The unemployment rate in April was 7.5 percent, 2 percentage points below where it stood at the end of the Great Recession in June 2009. The Obama administration touts the creation of 6.8 million jobs in the past 38 months. At the same time, the stock market has roared back from recession depths: Last week the Dow Jones industrial average closed above 15,000 for the first time.
On the face of it, this is good news. But the improving headlines mask a scarred labor market. One out of five American families reported last year that not a single family member had a job. About 102 million working-age Americans are completely out of the workforce. And by a number of measures, participation in the labor market remains at or near modern lows.
“Most of the improvement that we’ve seen in the unemployment rate hasn’t been due to increased job opportunities. It’s been due to people dropping out of, or never entering, the labor market because of weak opportunities,” said Heidi Shierholz, a labor economist for the Economic Policy Institute, a liberal think tank.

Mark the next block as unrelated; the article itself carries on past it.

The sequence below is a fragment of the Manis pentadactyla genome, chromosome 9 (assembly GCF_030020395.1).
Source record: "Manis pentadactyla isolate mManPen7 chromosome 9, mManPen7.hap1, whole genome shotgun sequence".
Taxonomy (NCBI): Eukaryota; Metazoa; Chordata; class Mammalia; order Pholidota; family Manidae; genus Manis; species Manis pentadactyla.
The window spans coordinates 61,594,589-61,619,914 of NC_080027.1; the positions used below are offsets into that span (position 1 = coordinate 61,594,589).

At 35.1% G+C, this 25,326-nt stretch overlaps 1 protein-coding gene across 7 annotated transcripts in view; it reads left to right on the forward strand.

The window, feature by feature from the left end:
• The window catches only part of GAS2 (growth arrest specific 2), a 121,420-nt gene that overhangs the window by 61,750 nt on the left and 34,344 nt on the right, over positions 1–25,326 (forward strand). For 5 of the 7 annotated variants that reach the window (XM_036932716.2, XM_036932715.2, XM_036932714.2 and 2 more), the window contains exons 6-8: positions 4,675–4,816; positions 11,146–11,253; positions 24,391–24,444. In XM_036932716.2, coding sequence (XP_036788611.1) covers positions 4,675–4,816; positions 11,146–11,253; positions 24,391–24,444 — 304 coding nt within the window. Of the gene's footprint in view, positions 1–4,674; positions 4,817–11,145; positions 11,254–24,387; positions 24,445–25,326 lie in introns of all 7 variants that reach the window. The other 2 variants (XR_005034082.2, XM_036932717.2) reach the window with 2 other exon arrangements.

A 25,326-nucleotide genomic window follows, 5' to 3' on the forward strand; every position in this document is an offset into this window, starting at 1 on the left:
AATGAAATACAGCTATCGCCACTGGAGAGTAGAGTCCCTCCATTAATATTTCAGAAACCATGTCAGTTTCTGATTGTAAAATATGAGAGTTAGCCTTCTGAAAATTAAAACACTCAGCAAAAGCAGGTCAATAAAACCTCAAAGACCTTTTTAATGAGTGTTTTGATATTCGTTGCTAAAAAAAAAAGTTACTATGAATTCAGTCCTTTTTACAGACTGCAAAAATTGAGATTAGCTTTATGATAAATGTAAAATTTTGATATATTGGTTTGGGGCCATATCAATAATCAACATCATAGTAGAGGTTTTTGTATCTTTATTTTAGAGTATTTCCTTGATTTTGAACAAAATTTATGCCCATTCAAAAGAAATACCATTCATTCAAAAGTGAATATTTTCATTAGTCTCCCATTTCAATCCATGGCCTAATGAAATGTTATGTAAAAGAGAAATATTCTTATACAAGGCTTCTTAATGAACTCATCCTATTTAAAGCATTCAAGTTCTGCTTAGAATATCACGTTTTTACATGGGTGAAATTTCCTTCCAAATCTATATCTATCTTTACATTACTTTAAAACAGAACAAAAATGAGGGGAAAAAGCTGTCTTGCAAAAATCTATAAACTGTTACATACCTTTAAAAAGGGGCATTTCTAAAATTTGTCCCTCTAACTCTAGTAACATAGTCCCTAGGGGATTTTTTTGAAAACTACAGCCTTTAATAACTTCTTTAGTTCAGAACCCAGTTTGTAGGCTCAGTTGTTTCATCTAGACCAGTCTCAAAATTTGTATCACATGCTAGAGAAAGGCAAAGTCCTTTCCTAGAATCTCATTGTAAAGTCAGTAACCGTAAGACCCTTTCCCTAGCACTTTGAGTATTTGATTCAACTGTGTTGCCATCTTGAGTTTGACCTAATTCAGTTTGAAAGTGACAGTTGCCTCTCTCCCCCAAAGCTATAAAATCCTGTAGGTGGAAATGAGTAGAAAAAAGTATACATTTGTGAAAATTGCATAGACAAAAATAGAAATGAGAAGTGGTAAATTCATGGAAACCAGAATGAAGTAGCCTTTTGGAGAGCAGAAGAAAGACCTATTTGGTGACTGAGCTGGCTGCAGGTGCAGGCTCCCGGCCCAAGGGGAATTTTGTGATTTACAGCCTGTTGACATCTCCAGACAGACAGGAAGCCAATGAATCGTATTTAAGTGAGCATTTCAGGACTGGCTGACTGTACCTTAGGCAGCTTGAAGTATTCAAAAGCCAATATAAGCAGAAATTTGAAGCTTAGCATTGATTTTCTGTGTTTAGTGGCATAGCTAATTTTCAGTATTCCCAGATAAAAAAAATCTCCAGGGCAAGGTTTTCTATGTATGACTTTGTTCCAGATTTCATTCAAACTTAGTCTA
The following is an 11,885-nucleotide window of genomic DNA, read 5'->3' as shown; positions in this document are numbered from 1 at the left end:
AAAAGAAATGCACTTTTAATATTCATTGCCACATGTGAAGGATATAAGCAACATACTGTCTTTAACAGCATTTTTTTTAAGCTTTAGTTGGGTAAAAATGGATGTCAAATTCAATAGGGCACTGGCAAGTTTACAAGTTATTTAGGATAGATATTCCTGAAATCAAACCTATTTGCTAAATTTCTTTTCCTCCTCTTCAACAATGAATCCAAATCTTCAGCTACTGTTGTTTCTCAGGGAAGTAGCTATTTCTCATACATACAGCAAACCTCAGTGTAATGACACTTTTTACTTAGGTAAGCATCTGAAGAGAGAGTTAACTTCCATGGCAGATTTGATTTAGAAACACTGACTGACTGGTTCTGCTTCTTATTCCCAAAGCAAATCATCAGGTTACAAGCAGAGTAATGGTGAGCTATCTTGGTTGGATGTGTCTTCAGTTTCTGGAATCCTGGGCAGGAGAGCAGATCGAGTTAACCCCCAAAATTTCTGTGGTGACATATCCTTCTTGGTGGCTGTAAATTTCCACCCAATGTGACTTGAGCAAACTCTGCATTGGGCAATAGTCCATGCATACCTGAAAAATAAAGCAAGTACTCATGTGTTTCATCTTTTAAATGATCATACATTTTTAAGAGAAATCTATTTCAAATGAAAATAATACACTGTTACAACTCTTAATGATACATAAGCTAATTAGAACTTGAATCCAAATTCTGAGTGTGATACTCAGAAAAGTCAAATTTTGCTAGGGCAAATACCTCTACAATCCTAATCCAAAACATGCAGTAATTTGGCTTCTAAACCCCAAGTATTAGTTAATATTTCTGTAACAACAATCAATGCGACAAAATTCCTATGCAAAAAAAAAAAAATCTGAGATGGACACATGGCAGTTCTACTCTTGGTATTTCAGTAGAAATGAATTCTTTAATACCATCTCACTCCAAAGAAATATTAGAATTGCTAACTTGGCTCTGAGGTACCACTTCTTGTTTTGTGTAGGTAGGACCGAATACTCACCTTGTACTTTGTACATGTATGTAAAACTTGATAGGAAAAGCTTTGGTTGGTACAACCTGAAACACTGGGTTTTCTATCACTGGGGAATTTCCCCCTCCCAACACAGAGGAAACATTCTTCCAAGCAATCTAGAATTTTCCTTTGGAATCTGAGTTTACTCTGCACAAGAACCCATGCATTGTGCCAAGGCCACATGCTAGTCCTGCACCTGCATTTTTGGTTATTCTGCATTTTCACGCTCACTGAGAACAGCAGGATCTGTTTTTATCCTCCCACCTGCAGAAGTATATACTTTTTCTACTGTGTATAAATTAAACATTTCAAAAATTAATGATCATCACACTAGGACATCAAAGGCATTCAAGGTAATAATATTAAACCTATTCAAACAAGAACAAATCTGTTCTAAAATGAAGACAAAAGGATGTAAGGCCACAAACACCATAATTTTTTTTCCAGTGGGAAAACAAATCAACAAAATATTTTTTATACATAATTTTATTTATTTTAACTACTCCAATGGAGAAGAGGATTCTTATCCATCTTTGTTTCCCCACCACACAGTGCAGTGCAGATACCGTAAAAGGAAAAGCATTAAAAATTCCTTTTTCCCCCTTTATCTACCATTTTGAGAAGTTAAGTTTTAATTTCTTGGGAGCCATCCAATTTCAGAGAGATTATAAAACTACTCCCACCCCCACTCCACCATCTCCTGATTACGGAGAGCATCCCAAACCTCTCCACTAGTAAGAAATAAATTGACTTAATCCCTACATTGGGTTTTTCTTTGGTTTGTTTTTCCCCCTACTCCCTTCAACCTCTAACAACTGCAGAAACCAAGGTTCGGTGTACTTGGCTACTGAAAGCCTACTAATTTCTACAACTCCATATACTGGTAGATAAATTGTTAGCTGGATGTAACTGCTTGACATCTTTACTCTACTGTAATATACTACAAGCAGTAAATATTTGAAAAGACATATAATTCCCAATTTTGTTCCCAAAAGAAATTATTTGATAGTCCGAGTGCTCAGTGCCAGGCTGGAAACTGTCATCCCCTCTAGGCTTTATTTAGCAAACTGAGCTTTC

There are several aberrations present in today’s labor market.
For one thing, the fact that the unemployment rate has fallen 2 percentage points since June 2009 omits the darker fact that it’s a share of a workforce of 155 million that’s smaller than it was at the start of the recession. If people who have dropped out of the workforce were included, the jobless rate would be higher.
“The fact is that we’re 2.6 million jobs short of where we were at the start of the recession. And that doesn’t even count five years of population growth,” said Chad Stone, chief economist for the Center for Budget and Policy Priorities, a center-left think tank.
In recent decades, about 67 percent of the working-age population has been in the job market, the labor force participation rate. In April, just 63.3 percent were in the job market.
Another sign of deep labor-market troubles comes from the Employment-Population Ratio, which measures the proportion of working-age adults who are employed. In April, this ratio was 58.6 percent, versus 63.1 percent in June 2007.
Looked at another way, 41.4 percent of 245.2 million working-age adults, or 101.6 million, weren’t employed in April. That’s more than 100 million people who were in college, retired, independently wealthy or living off family or friends.